My daughter is teaching herself to knit.
Her college friends mock her: It's a rocking-chair hobby, they tell her. An old-lady hobby. Still, she persists.
She frowns over her work, each hand tightly clutching a gold needle, a multi-colored scarf slowly taking shape between them. I watch her take up the yarn and incorporate it into the scarf. I listen to the clacking of the needles in the perfect stillness of the house. Listening, I am reminded of my mother and my grandmother and the work that has come from their needles: scarfs and hats; dishcloths and blankets and the long-outgrown sweaters that I keep in my trunk for my children's children.
My daughter sighs. The clacking stops. She holds up the scarf revealing another dropped stitch. “I hate knitting.” The comfortable quiet is replaced with frustration. “Should I tear it all out?”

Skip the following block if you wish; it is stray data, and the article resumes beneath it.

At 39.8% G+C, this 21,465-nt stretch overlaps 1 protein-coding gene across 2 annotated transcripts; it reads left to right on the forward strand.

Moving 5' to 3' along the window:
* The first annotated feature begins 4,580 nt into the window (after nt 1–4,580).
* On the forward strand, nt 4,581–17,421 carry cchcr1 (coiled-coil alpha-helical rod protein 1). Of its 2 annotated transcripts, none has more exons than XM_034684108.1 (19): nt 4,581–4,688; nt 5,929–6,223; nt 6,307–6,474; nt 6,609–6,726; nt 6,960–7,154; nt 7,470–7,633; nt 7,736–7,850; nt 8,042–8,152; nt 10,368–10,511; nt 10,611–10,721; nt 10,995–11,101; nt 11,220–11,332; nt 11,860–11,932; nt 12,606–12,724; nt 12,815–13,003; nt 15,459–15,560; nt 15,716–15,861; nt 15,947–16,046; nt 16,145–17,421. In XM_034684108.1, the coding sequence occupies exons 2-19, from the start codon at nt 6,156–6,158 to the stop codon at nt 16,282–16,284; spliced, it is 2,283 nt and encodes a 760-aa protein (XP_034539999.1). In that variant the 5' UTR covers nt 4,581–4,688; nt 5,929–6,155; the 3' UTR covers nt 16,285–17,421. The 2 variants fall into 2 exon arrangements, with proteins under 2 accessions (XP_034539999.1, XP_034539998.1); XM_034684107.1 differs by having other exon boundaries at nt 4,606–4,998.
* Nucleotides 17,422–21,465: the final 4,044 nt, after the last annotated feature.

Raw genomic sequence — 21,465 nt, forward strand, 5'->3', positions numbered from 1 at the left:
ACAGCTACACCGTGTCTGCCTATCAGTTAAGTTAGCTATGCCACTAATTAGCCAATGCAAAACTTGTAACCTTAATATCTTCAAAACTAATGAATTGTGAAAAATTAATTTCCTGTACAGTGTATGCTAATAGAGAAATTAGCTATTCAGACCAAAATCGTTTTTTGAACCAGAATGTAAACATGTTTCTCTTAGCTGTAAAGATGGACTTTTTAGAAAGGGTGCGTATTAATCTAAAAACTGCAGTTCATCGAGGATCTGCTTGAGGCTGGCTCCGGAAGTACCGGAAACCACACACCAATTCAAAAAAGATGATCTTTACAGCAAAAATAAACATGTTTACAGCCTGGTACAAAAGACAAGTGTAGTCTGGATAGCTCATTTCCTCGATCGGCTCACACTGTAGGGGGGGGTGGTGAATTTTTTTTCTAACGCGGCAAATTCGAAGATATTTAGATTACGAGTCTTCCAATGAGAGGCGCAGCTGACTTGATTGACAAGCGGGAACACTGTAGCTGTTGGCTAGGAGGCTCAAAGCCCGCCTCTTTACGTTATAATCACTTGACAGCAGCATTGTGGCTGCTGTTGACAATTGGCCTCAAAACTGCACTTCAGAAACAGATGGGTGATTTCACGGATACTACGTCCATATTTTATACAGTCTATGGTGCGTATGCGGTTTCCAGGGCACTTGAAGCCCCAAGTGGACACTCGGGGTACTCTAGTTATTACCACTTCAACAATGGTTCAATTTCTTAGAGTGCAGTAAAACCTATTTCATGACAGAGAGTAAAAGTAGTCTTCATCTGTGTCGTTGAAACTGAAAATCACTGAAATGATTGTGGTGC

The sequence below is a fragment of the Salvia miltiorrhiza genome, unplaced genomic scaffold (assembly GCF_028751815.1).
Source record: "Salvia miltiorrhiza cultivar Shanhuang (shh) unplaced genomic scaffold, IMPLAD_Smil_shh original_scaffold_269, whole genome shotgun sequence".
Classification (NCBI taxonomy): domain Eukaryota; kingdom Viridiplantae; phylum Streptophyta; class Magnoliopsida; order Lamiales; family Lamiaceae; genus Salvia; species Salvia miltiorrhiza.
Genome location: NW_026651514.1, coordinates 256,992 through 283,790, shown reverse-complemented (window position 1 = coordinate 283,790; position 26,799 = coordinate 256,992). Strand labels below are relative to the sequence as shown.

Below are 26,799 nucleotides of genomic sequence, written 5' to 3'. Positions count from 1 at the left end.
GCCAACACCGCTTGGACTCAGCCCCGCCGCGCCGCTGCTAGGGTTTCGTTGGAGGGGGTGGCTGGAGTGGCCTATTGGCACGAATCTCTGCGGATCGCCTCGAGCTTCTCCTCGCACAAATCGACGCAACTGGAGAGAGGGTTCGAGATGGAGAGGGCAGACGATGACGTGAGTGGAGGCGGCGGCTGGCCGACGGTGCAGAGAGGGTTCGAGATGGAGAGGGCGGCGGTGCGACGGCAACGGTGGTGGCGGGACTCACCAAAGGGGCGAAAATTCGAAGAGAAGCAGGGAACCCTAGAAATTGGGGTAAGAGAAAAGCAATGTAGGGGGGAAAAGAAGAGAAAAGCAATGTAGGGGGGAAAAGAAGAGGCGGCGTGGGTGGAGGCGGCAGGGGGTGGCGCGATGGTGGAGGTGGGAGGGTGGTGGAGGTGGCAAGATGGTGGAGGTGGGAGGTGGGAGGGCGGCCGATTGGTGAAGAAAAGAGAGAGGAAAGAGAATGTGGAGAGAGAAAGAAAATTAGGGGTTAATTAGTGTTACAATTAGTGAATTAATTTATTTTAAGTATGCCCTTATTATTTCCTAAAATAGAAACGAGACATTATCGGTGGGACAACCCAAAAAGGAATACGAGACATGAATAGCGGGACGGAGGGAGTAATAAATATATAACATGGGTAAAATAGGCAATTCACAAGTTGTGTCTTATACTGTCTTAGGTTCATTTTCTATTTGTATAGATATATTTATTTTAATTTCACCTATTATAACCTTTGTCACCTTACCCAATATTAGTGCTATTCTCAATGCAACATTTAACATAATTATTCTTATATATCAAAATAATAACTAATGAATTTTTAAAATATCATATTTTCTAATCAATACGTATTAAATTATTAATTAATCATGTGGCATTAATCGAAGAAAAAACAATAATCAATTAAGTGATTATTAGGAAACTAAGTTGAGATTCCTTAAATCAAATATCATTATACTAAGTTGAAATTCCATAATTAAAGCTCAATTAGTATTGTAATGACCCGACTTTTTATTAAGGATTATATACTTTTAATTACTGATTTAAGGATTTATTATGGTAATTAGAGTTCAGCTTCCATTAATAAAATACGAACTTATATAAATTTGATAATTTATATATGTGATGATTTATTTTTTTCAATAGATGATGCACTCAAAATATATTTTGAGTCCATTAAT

“No,” I tell her. “Just keep going.”
“Then the problem will just continue,” she says, taking up her needles again.
Perhaps. But dropped stitches can be corrected. And, as she makes the same mistake over and over again, she will see what is happening and learn how to correct it.
Knitting is a reflection of our lives, lives created with our own hands; lives created with intention and purpose. You cannot tear out the mistakes of your life, pulling apart the intricate threads to correct a misstep. You can only move on, looking at the gap between stitches and knowing that this was a place of learning and growth.
As my daughter knits, she will learn to pick up dropped stitches. She will increase in speed and confidence. She will try new patterns and combine new and interesting yarns, weaving her life experiences into her work.
Knitting allows her to create something useful and valuable, and, yes, even with the dropped stitches, a thing of beauty. Knitting teaches her to produce something of value on her own.
And if that's an old-lady hobby, well then, pass me my rocker.